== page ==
Sixty-three percent of people working remotely reported living with someone also working from home, typically in equitable environments. Half of those working from home with someone else said they each had comparable workspaces, while 33% reported a shared workspace. Just 17% said one person had a much better workspace than the other. When there were multiple people working from home in relatively comparable workspaces, 61% of respondents said they spent $500 or more on their WFH setup. In shared workspaces, 53% of respondents spent $100 or less.
When home workspaces were unequal, the most common explanations were that one person needed a quieter space (41%) or that one person was more in need of a better office (41%). Another 34% of respondents with inequitable home offices said one person in their home cared more about where they worked, and 22% said one person’s career was a higher priority.
Establishing Joint WHF Rhythms
A vast majority of people working at home with another person were sharing that space with a romantic partner or spouse, and many feel working so closely with their significant other has had a positive impact on their work.
Eighty-two percent of people working remotely with someone else reported sharing a workspace with their significant other, followed by their roommate (26%), sibling (25%), or other family member (20%). People cohabitating and working remotely with a romantic partner were the most likely to report spending at least $500 to outfit their workspaces (82%), compared to just 14% of those sharing a workspace with siblings or other family.
Not only did 73% of people sharing their remote workspaces say it brought them closer to the people they were cohabitating with, even more indicated sharing their workspace had a positive impact on their work. Eighty-two percent of respondents said sharing their WFH workspace was good for their work performance, followed by 77% who said it was good for their productivity and 73% for their focus. While 62% of respondents reported passive distractions as a result of sharing workspaces, many established routines that included taking work calls in other rooms (66%), having lunch together (51%), and working together in silence (46%).
We also found people who spent less money on their work-from-home setups were more likely to indicate a positive impact on their work performance and productivity when sharing the workspace with another person. Ninety-one percent of people spending $100 or less on their workspaces reported increased performance, compared to 79% of people spending $500 or more.
Not Overspending on Remote Workspaces
A vast majority of people working from home were happy with their workspaces, and spending more to create a home office setup evidently doesn’t make a major difference in the effectiveness of working from home or your productivity.
Ninety-two percent of respondents said they were happy with their remote workspaces, including 90% of people who spent $100 or less to get their offices up and running. More than the money they spent, having a private office (94%) was more likely to lead to satisfaction than working out of shared space (89%).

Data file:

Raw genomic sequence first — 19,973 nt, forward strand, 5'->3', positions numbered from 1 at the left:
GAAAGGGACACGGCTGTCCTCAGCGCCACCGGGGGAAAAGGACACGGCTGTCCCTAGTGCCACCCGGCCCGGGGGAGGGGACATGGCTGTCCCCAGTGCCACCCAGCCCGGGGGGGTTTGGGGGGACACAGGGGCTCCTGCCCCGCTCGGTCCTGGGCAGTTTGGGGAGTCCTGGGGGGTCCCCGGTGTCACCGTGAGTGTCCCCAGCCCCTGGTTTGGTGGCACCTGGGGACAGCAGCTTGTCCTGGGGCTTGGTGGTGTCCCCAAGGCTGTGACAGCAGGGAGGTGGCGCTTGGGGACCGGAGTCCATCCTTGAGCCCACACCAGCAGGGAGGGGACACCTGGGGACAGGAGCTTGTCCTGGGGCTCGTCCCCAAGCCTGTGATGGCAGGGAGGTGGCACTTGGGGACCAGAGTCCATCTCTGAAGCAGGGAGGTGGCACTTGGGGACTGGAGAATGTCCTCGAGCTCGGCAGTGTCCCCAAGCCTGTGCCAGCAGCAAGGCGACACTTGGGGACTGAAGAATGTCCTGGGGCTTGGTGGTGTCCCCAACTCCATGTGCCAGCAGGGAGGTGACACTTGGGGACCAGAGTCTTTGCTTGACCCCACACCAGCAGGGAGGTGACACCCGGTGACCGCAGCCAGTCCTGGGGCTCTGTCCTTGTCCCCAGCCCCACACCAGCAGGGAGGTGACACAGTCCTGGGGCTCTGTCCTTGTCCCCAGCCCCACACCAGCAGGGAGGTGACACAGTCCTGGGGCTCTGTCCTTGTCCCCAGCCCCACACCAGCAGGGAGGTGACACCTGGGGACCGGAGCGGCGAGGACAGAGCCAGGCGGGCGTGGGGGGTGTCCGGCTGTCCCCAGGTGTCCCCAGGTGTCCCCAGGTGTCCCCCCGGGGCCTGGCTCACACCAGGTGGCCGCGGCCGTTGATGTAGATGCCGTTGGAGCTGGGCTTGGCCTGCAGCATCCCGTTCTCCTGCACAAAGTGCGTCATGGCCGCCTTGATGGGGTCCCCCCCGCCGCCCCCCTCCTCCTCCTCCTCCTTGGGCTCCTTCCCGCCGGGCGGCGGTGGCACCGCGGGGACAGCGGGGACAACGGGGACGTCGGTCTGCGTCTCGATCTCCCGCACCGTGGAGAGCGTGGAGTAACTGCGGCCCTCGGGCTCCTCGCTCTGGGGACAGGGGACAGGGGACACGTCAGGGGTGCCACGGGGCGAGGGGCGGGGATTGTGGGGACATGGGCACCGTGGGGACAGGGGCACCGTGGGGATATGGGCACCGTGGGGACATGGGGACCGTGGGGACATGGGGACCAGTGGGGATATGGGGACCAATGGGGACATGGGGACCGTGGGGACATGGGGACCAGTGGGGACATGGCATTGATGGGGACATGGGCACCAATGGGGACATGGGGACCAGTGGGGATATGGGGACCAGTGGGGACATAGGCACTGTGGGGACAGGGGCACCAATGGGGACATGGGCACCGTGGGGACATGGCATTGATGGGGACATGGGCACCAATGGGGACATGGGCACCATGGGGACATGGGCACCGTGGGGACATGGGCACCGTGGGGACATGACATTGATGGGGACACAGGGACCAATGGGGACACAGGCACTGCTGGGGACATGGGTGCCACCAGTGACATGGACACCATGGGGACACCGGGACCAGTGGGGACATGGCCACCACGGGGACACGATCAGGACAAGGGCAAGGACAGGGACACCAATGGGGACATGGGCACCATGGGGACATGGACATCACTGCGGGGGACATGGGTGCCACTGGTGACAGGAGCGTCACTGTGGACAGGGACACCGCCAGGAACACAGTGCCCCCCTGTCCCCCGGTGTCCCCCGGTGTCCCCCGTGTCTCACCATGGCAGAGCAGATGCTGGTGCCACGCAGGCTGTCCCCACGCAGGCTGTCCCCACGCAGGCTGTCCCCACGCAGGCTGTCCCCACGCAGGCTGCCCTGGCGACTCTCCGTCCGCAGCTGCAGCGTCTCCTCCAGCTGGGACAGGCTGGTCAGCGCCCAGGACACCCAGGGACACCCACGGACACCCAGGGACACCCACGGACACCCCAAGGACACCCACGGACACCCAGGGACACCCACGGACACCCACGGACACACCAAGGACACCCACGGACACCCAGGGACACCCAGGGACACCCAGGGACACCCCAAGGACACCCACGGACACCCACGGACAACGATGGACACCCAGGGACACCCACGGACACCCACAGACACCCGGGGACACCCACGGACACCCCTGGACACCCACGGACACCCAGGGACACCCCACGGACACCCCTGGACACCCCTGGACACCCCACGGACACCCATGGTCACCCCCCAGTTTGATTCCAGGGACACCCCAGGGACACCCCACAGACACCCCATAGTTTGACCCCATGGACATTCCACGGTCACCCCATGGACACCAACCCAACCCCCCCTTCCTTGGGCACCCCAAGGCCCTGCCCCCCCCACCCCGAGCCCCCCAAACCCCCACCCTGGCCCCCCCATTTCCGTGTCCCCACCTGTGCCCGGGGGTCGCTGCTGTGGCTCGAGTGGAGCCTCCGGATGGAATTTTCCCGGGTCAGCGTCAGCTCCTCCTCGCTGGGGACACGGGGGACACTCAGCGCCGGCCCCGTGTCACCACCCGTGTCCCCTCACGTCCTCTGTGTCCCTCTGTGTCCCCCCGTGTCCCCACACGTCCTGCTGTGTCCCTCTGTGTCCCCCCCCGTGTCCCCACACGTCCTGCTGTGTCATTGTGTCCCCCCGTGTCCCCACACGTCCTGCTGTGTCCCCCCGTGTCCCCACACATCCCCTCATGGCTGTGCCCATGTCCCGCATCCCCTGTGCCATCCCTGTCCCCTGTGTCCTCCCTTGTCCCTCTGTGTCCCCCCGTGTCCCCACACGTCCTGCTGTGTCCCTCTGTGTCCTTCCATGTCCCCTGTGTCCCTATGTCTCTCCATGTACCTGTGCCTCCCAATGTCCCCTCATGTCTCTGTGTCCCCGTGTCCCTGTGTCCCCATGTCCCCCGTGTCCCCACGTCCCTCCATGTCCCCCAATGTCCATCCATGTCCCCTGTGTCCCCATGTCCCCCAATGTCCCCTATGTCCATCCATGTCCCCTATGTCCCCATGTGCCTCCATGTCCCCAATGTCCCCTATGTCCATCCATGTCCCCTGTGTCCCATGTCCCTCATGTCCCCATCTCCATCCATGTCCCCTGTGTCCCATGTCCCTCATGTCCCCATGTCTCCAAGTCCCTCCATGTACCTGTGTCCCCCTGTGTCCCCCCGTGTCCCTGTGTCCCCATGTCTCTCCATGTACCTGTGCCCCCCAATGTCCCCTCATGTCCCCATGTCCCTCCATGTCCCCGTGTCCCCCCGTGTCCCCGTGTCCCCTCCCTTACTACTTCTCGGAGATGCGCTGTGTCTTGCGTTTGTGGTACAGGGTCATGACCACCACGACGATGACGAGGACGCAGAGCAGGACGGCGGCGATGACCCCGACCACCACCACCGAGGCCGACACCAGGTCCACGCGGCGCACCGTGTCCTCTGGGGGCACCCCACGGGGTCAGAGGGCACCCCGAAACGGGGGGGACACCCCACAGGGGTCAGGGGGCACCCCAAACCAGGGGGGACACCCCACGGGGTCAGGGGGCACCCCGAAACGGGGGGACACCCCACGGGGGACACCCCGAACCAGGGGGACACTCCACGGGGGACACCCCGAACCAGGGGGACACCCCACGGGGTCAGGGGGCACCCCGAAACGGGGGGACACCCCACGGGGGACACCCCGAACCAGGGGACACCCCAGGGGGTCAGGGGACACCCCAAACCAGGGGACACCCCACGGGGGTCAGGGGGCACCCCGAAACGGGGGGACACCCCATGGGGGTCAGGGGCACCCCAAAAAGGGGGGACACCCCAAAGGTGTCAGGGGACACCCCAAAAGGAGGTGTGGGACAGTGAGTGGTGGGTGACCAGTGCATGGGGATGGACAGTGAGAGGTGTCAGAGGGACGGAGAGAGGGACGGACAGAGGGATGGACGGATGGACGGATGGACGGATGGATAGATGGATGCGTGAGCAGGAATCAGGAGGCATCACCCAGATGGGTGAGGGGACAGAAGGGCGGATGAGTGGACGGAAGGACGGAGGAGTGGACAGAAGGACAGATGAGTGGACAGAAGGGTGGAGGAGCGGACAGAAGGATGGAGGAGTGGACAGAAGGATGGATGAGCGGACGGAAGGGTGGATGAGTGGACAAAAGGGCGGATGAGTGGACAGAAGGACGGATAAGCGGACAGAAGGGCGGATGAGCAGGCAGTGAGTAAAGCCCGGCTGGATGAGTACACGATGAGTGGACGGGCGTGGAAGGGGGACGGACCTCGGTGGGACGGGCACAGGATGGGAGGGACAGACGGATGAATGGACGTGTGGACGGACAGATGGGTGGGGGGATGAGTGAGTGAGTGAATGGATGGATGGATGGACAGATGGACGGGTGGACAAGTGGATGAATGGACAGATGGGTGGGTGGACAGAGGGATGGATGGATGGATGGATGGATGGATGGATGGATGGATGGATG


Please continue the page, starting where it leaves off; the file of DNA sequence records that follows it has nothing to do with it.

Having a workspace that you’re happy with can be crucial to effectively working from home. Compared to 80% of people happy with their home office who said they could focus while working remotely, just 55% dissatisfied with their workspaces said the same. Similarly, 84% of people happy with their workspace said they felt productive, compared to 64% unhappy with their space.
Feeling content with their workspaces also led to a higher rate of overall job satisfaction. Spending more to establish a workspace didn’t correlate with a major shift in job satisfaction. Compared to 89% of people who spent $100 or less on their WFH space, 94% of people spending at least $500 said the same.
Smart Spending on Remote Workspaces
For millions of Americans, the shift to remote workspaces won’t be ending anytime soon. Working remotely can present unique challenges, and creating a dedicated workspace is an important part of establishing an effective working routine. When it comes to furnishing or equipping your home office, spending more money doesn’t guarantee a better workspace. Respondents surveyed clearly indicated that being happy with their home workspace made them more likely to feel happy or productive at work, but there were minor differences in these results among people who spent up to $100 and people who spent $500 or more.
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Methodology and Limitations
We surveyed 648 full-time remote employees using the Amazon MTurk platform. Our respondents ranged in age from 18 to 83, with an average age of 38. Among our respondents, 309 were female, 337 were male, and two did not identify as male or female. In order to help ensure accurate responses, all respondents were required to identify and correctly respond to a decoyed attention-check question.
In some cases, questions and answers have been paraphrased or rephrased for clarity or brevity. These data rely on self-reporting, and potential issues with self-reported data include telescoping, selective memory, and attribution errors.
Fair Use Statement